Objectives, Principles, and Resources


Protection of the environment was not mentioned in the 1957 Treaty of Rome. This is not surprising since environmental protection had not yet become an important issue on the political agenda at that time. Even at national level, few laws specifically addressed protection of the environment. However, during the 1960s, concern for the condition of the environment grew within the then EEC as well as in other industrialised countries. In July 1971, when the first UN Conference on Human Environment (the Stockholm Conference) was being organised, the Commission stated that it was necessary to draw up guidelines for a Community environmental action programme.1 At the Stockholm Conference in June 1972, the participating EC countries (still the original six) could not get support for their demand for more stringent international environmental measures. Disappointed at the meagre results of the Conference, the EC Heads of State and Government met in Paris in October 1972. The meeting declared that economic expansion was not an end in itself, but should result in an increased standard of living and quality of life. Special attention should be given to non-material values such as protection of the environment.2 It was also decided that a Community-level programme for the protection of the environment should be drawn up. The Community’s First Environment Action Programme was adopted in 1973. Since then, six more such programmes have come into being.3

The first five action programmes (together covering the period 1973—2000) were adopted in the form of a declaration (first programme) or a resolution (second to

1 First communication of the Commission about the Community’s policy on the environment (22

July 1971) SEC (71) 2616 final.

  • 2 Bull EC V—1972, 10. Today’s increased understanding of the significance of environmental factors in a society’s economy makes general reference to the environment as a non-economic factor surprising. The statement of the Paris Meeting should be understood in the light of the knowledge and values that influenced the view on the relation between society and the environment at that time.
  • 3 The First Environment Action Programme for the period 1973—1976, OJ [1973] C 112/55, 1; Second Environment Action Programme for the period 1977—1981, OJ [1977] C 139/1; Third Environment Action Programme for the period 1982—1986, OJ [1983] C 46/1; Fourth Environment Action Programme for the period 1987—1992, OJ [1987] C 328/1; Fifth Environment Action Programme for the period 1993—2000, OJ [1993] C 138/1; Sixth Environment Action Programme for the period 2002—2012, OJ [2002] L 242/1; Seventh Environment Action Programme for the period 2014-2020, OJ [2013] L 354/171.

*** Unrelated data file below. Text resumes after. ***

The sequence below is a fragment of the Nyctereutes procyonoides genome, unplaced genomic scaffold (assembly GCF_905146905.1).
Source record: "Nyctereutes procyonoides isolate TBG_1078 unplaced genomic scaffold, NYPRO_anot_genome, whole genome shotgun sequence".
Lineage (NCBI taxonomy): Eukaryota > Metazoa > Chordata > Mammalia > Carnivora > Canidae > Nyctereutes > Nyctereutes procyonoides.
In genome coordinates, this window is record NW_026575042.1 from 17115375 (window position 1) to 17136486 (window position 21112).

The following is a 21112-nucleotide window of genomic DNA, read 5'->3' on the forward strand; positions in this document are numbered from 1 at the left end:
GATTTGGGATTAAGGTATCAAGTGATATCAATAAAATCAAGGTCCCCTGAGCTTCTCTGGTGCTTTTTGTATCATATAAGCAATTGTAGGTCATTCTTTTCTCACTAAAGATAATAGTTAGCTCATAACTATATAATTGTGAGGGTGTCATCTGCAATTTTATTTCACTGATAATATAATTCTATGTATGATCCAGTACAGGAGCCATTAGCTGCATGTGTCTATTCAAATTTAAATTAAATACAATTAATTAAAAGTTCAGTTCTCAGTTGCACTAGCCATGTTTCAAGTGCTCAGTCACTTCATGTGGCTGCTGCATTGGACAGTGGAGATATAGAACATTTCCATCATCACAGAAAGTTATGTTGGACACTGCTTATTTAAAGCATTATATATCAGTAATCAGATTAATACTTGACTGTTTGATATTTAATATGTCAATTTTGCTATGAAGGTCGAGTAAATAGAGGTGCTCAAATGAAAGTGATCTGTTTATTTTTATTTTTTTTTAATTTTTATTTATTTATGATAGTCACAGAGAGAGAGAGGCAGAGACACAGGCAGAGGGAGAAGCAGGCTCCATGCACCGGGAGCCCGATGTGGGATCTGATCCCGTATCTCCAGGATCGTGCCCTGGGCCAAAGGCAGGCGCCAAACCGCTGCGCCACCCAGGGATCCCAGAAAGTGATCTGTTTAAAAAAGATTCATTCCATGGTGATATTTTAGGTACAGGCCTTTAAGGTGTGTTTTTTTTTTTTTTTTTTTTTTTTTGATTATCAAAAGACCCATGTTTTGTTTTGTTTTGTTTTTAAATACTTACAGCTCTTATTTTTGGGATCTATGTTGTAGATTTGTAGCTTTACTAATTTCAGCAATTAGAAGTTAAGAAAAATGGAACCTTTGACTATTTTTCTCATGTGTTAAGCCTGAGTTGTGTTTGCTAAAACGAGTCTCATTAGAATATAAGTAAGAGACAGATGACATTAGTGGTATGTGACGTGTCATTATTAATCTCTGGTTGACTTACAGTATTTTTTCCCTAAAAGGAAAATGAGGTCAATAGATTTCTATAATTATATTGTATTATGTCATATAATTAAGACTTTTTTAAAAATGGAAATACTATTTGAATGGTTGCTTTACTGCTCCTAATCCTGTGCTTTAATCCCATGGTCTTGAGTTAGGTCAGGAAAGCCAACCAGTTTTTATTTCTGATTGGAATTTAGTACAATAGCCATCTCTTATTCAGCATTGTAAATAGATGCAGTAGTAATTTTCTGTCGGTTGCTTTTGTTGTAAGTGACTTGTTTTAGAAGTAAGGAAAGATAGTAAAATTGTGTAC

EU Environmental Law and Policy. David Langlet and Said Mahmoudi. © David Langlet and Said Mahmoudi 2016. Published 2016 by Oxford University Press.

fifth programmes) by both the Council and the Member States. The reason was that the Community up to 1987 (ie the period covered by the first four action programmes) lacked explicit competence to adopt action programmes in the field of environmental protection. Moreover, it was assumed that the programmes would be implemented by the Community as well as by the Member States, depending on the measures. Following an amendment introduced by the Treaty of Maastricht, action programmes are now decided by the Council and the European Parliament (EP) in accordance with the ordinary legislative procedure.4 Thus, compared with the earlier period, these programmes have a different character as a source of law.

It was maintained earlier that one effect of the action programmes was to clarify the then Community’s legal capacity to legislate within areas and for purposes set out in the programmes. This is even clearer with the present decision-making procedure according to Article 192 TFEU. This is particularly significant with respect to the subsidiarity principle, according to which the EU can legislate or adopt other measures within an area only if the purpose of the planned measure cannot be sufficiently achieved by the Member States themselves.5

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